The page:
A Final examination will stand for the remaining 45% of total course marks.

Practical (30% of total course marks)

The average of 3 written examinations (two each semester) will stand for 10% of the total course marks.

A final examination will stand for 15% of the total course marks.

The average grade of several practical reports will account for 5% of the total course marks. Each group of 3-4 students has to submit a report about the laboratory work. The reports  have  to  be  approved  by  the  lecturers  in  order  for  the  group  to  be  granted admission for the final examination.

Marking System

The grades for each piece of assessed work are as follows:

90-100 %  is excellent

80-89% is very good

70-79% is good

60-69% is a moderate pass

50-59% is a pass

<49% is a fail


Unit Timetable/Content



Week beginning

Lecture Title & Content



Chapter 1: Reflection Field Methods

1.1 Basic Considerations

1.2 Field Operations for Land Surveys

1.3 Field Layout: 1.3.1 Spread types, 1.3.2 Common-midpoint method,

1.3.3 Uniform linear array, 1.3.4 Selection of field parameters



1.4 Field Equipment for Land Survey

1.5 Marine Methods: 1.5.1 Conventional marine operations,

1.5.2 Profiling methods, 1.5.3 Data reduction, 1.5.4 Field processing,

1.5.5 Elevation and weathering corrections, 1.5.6 Picking reflections and preparing cross-sections



Chapter 2: Seismic Data Processing

Introduction to Digital Processing:

2.1 Transform: 2.1.1 Integral transforms, 2.1.2 Fourier transforms,

2.1.3 Implementation of transforms

2.2 Convolution: 2.2.1 The convolution operation, 2.2.2 Sampling, interpolating and aliasing, 2.2.3 Water reverberation and deconvolution,

2.2.4 Multidimensional convolution

2.3 Correlation: 2.3.1 Crosscorrelation and Autocorrelation,

2.3.2 Frequency Filtering, 2.3.3 Deconvolution and frequency filtering,  2.3.4 Deghosting and recursive



Examination 1



2.4 Velocity Analysis and Static Correction:

2.4.1 Conventional velocity analysis, 2.4.2 The velocity spectrum, 2.4.3

Horizon velocity analysis, 2.4.4 Coherency attribute stacks, 2.4.5

Stacking, 2.4.6 DMO (dip-moveout) Correction, 2.4.7 Common- midpoint stacking, 2.4.8 Apparent velocity(Apparent dip) filtering

2.5 Migration: 2.5.1 Kirchhoff Migration, 2.5.2 Depth migration, 2.5.3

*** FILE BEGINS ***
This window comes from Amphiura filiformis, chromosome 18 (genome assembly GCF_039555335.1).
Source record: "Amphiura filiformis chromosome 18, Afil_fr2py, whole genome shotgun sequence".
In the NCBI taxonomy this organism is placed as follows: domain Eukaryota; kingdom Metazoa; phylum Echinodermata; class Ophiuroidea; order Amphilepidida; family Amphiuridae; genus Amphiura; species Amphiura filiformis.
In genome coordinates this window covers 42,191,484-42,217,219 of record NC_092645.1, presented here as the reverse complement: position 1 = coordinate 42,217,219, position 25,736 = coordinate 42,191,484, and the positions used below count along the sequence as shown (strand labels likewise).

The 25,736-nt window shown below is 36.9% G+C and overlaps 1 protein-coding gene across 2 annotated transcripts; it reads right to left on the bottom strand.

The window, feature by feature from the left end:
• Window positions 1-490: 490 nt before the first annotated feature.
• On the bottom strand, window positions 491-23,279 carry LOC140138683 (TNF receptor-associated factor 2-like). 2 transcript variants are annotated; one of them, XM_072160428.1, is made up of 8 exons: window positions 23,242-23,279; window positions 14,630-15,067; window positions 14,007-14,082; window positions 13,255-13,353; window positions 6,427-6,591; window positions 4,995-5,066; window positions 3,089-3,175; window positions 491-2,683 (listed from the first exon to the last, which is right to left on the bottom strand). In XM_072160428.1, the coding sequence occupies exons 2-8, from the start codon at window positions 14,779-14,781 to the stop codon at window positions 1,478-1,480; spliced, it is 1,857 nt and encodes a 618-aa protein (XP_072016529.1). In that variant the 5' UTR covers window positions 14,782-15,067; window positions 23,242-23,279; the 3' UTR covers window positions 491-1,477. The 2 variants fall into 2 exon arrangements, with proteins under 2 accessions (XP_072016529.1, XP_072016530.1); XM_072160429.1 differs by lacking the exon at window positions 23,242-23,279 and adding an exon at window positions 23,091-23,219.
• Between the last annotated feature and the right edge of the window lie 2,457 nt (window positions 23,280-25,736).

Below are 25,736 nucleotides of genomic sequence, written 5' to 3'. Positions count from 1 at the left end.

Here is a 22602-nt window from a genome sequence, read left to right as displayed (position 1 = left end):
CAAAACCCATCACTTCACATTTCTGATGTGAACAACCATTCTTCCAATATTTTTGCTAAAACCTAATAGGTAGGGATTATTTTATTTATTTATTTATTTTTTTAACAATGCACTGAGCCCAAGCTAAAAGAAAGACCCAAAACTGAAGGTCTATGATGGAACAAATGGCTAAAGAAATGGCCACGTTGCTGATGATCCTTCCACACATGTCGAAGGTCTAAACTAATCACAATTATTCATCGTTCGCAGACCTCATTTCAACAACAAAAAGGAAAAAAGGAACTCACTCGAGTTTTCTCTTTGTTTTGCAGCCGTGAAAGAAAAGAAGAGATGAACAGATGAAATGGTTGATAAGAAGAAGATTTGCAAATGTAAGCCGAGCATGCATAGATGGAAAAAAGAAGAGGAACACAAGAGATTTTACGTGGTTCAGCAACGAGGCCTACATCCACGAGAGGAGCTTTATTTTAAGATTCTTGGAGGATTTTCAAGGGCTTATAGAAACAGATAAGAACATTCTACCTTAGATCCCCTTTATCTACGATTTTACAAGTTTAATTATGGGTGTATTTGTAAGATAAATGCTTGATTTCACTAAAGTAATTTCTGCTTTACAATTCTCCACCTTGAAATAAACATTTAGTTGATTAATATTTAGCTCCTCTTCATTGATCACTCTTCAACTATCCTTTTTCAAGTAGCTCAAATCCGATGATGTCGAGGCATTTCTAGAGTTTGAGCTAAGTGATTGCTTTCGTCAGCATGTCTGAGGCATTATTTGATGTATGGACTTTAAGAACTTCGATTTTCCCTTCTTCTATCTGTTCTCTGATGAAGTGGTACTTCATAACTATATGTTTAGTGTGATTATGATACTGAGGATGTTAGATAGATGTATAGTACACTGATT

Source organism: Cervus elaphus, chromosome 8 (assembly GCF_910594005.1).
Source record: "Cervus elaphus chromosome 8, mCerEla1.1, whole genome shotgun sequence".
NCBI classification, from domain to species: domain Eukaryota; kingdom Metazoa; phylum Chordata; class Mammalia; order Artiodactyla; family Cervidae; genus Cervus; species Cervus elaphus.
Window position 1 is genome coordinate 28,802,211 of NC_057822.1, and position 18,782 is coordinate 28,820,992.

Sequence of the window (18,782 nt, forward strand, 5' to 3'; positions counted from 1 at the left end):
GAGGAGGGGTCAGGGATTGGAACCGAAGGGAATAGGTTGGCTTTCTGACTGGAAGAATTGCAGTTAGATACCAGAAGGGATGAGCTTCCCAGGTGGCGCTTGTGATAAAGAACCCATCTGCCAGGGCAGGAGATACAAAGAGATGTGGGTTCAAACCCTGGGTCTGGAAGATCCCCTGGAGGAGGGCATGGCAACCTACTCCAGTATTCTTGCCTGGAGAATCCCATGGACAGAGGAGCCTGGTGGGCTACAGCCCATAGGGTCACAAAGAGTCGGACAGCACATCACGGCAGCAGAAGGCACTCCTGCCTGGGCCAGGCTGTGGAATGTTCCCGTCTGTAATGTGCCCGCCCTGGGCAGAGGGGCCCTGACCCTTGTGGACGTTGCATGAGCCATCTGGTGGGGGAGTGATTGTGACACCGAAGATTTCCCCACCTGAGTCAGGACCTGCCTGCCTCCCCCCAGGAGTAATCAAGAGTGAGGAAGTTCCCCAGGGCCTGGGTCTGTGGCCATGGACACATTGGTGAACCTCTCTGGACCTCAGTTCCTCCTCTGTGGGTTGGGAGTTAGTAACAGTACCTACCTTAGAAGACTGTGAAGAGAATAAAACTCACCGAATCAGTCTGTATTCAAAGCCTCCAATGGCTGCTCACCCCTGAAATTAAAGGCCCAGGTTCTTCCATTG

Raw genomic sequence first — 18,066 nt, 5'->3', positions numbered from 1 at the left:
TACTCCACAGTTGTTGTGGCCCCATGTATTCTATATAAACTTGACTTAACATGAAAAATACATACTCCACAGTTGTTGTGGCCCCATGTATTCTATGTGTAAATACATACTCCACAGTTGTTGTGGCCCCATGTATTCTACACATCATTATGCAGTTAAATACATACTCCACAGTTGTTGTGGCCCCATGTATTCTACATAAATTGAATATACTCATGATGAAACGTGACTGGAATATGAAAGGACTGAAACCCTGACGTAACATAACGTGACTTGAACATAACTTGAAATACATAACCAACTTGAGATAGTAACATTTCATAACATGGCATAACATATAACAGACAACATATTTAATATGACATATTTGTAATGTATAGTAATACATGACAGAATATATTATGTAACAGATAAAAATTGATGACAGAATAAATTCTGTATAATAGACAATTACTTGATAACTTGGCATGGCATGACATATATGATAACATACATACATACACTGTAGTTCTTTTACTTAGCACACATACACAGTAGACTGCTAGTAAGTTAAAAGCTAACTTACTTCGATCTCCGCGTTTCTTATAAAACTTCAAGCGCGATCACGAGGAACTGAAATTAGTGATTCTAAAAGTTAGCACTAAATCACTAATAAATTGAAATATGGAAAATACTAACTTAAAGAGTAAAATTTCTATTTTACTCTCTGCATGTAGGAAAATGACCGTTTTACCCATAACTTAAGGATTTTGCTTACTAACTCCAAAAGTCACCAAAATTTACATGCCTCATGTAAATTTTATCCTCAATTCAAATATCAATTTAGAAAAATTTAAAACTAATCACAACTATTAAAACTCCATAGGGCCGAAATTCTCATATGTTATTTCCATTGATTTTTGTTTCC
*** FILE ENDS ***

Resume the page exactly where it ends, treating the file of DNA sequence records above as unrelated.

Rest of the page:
Relative merits of different migration methods, 2.5.4 Resolution of migrated sections

2.6 Data-processing  procedures



Chapter 3: Geologic Interpretation of Reflection Data

3.1 Types of traps

3.2 Interpretation Procedures: 3.2.1 Fundamental geophysical

assumptions 3.2.2 Picking reflections, 3.2.3 Drawing conclusion from reflection data

3.3 Evidences of geologic features

3.3.1 Faulting, 3.3.2 Folded, Reef and Flow structures, 3.3.3 Stratigraphic





3.4 Modeling: 3.4.1 Time-to-Depth Conversion,

3.4.3 Reflection travel time tomography, 3.4.4 Stacking Velocity


3.5 Lateral Variations in Velocity:

3.5.1 Gradual changes 3.5.2 Sudden changes

3.6 Interpretation:

3.6.1 Tying well and seismic data

3.6.2 Common interpretation problem



Revision Week



Examination 2

Note that, Tutorials will be arranged by your lecturer during the class.

Presence at all of these practicals is compulsory. Lack of attendance at any of these sessions will obtain a mark of 0%. All of these practicals will be assessed and will contribute to the total mark of the unit. Students will be given assessment details for each of the practicals during the practical session.

Tutorials & Assessments

Attendance at tutorials & Assessments is necessary in order to gain marks for the given exercise.

Course of Action

1.   There are penalties for late submission of coursework.

2.   There are penalties for plagiarism and collusion.


Keeping a wall diary is recommended to enter all deadline dates so you can see what assignments are due in. It is also essential to leave yourself sufficient time to complete the work.


Recommended Reading

Boggs S. Jr, 2006; Principles of Sedimentology and Stratigraphy.4th Edition.

Boggs S. Jr, 2009; Petrology of Sedimentary Rocks: 2nd Edition. Cambridge

University Press, New York.

Folk, R, L., 1974, Petrology of sedimentary rocks: Hemphill publishing co., Austian, Texas, 182p.

Selley R.C 1998; Applied Sedimentology .